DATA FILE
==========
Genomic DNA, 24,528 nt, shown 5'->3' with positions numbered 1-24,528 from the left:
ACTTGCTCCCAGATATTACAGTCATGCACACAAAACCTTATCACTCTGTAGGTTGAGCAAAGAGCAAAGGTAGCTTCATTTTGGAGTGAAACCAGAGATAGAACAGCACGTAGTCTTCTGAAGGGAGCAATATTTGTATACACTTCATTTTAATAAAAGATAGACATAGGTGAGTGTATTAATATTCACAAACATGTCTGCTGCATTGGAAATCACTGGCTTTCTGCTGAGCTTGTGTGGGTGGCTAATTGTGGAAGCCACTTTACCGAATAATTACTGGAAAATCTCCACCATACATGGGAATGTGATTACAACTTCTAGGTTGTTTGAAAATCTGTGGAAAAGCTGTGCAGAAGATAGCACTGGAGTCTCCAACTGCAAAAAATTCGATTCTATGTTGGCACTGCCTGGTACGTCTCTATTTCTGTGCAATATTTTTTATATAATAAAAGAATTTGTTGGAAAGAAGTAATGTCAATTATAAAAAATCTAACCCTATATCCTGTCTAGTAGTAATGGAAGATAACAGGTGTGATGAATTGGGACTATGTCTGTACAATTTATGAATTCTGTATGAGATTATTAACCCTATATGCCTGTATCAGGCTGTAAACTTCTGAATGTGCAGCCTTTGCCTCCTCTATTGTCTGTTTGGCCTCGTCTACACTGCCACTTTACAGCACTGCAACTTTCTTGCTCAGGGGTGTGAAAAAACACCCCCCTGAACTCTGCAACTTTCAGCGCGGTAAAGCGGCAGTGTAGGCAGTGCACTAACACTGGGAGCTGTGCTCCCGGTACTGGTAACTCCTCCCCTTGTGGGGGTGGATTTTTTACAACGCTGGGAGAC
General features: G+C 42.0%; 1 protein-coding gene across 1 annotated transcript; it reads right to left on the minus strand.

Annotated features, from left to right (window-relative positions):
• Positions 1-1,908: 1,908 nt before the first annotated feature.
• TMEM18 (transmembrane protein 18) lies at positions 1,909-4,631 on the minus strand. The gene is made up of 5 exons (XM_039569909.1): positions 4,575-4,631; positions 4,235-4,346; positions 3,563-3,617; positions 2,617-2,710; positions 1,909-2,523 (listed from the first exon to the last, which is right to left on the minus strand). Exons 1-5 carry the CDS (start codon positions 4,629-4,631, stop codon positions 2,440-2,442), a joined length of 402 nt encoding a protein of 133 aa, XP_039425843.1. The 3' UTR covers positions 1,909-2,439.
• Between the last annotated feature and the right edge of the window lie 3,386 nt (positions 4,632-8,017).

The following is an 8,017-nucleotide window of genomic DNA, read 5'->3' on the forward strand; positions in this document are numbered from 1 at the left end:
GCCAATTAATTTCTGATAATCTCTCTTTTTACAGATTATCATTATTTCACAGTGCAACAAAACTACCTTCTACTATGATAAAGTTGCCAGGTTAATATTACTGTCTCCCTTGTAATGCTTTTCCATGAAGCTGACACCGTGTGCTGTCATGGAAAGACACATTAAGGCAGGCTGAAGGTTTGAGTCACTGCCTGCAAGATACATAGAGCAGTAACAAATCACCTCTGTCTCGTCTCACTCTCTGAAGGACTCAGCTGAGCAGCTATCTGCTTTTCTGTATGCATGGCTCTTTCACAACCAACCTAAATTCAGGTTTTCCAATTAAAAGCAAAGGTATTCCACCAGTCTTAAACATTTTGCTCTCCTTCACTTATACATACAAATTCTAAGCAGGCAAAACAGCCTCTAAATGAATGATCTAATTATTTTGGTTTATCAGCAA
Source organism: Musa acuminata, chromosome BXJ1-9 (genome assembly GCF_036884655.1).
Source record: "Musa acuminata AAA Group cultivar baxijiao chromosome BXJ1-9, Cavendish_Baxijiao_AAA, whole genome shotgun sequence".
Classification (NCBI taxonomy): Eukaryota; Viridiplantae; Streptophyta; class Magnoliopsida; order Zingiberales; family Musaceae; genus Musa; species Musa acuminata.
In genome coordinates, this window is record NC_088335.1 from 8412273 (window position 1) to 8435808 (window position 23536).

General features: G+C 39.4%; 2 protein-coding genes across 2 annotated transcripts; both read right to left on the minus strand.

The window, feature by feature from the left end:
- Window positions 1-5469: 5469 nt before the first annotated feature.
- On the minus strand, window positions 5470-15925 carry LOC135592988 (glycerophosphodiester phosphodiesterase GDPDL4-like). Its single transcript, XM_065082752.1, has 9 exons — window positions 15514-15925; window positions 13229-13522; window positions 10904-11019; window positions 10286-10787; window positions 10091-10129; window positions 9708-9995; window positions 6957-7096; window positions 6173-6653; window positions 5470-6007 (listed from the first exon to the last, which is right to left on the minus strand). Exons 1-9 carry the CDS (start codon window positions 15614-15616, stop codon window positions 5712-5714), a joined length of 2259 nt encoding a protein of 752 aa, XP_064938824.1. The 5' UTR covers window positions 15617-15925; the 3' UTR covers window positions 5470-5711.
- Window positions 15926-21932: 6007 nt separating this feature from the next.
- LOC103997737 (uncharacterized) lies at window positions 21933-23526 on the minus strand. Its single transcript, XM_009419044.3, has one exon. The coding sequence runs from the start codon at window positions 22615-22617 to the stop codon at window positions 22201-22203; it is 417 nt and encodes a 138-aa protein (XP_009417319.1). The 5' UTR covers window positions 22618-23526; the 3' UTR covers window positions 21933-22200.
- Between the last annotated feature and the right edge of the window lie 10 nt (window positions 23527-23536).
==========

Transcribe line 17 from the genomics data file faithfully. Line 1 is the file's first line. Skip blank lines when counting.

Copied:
- On the minus strand, window positions 5470-15925 carry LOC135592988 (glycerophosphodiester phosphodiesterase GDPDL4-like). Its single transcript, XM_065082752.1, has 9 exons — window positions 15514-15925; window positions 13229-13522; window positions 10904-11019; window positions 10286-10787; window positions 10091-10129; window positions 9708-9995; window positions 6957-7096; window positions 6173-6653; window positions 5470-6007 (listed from the first exon to the last, which is right to left on the minus strand). Exons 1-9 carry the CDS (start codon window positions 15614-15616, stop codon window positions 5712-5714), a joined length of 2259 nt encoding a protein of 752 aa, XP_064938824.1. The 5' UTR covers window positions 15617-15925; the 3' UTR covers window positions 5470-5711.